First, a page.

In my first incarnation as a comedian (1980-2000), I can clearly remember wanting to be a writer of clever observations a la Seinfeld. My roommate at the time, Nick Cosentino, had that ability in spades, and I can recall feelings of jealousy toward him because I did not. What I had to offer on stage was more of a personal story, and I capitalized on the usual subjects, family, children spouse and sex. It was an okay act which made me a nice living for a long time, but it was not satisfying to me because even then I knew the part of me that really wanted to speak onstage was living in the shadows. Something dark was haunting me, and although I didn’t know what it was at the time, I was deathly afraid of displaying it even though my instincts screamed that I should. As a result, the potential of my act never materialized and my talent suffered.  Instead of running full speed toward my truth, I ran away and hid from it, mostly because it was too painful to face. I quit comedy because I was getting closer to my truth, not because I was tired of performing. The constant internal struggle between what I really wanted to talk about and my fear of what the public would accept was debilitating. The best thing I could do for myself at that time was to get out.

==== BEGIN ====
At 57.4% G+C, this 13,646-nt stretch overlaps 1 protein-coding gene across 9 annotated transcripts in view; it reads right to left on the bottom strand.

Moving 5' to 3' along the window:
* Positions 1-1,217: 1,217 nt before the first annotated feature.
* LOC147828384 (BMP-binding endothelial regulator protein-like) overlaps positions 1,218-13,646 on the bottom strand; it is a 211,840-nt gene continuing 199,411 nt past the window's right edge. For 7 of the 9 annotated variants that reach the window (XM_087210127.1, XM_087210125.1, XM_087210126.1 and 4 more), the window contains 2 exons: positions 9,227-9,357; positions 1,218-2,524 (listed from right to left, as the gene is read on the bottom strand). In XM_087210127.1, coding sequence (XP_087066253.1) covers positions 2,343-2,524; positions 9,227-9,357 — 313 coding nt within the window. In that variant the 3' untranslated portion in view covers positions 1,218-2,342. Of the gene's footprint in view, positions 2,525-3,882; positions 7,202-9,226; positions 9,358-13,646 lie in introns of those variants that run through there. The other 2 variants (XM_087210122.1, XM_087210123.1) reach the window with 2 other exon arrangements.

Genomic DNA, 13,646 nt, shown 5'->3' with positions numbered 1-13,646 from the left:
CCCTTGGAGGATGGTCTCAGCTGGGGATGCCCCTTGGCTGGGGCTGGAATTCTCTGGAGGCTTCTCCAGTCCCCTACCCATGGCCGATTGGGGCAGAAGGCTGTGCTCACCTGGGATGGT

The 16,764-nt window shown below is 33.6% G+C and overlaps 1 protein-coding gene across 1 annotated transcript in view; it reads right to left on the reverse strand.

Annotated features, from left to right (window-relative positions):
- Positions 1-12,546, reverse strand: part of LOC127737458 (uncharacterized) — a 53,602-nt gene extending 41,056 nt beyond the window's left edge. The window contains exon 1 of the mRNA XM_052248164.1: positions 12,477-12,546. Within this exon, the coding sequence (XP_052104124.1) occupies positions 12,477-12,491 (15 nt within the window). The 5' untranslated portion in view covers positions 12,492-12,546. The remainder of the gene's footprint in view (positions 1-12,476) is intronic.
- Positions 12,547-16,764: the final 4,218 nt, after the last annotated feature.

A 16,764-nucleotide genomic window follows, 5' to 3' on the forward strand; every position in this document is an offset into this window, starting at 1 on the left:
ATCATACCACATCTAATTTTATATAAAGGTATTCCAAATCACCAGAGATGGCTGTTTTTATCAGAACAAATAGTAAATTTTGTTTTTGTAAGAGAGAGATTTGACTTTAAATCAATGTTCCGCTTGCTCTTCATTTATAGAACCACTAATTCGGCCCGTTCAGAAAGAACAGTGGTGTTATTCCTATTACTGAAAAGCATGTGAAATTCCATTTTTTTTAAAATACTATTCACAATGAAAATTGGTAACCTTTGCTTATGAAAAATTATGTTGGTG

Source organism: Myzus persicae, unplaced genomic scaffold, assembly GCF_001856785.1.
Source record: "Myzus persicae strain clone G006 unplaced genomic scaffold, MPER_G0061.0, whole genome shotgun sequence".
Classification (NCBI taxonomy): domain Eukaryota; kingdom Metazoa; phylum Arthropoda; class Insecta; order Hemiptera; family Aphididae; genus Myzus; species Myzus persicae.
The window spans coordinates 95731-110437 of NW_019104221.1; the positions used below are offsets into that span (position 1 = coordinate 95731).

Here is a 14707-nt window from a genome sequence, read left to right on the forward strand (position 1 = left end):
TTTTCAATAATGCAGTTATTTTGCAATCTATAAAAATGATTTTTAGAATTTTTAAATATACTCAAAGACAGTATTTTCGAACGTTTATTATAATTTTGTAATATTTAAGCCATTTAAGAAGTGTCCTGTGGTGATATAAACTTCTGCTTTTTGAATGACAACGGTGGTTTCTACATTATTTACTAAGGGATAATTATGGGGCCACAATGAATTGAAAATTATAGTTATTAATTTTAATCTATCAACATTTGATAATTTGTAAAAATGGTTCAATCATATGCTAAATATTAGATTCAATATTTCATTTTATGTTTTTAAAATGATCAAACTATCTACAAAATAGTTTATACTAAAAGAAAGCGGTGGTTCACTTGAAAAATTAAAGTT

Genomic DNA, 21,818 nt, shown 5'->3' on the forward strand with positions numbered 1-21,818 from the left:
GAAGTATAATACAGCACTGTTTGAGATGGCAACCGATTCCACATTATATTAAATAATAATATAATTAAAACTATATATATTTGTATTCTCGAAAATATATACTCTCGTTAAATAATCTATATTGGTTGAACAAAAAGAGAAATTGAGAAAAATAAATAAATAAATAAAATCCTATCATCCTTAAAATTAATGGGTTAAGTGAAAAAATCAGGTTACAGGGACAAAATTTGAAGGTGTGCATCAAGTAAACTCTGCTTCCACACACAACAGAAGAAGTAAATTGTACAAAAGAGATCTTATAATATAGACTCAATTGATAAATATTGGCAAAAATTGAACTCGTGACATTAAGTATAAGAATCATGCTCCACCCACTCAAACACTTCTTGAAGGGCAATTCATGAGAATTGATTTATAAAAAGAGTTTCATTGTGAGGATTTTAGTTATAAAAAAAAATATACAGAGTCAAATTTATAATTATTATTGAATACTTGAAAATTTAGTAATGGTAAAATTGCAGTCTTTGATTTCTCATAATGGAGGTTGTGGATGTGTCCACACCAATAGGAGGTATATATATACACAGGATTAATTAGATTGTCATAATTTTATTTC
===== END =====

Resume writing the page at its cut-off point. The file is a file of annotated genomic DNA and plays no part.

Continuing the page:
It would be eleven years before I set foot on a comedy stage again. This time, I decided, I would do it on my terms only. I made a vow that there would be no secrets anymore. All that I was as a person, all that I felt inside, would be fair game up there. I didn’t know if anyone would buy it and to be honest, I didn’t care. If I were to be driven back to anonymity, it would not be because I had feared my truth on stage, but because the public had decided that I was not their cup of tea. I would then go away quietly and permanently.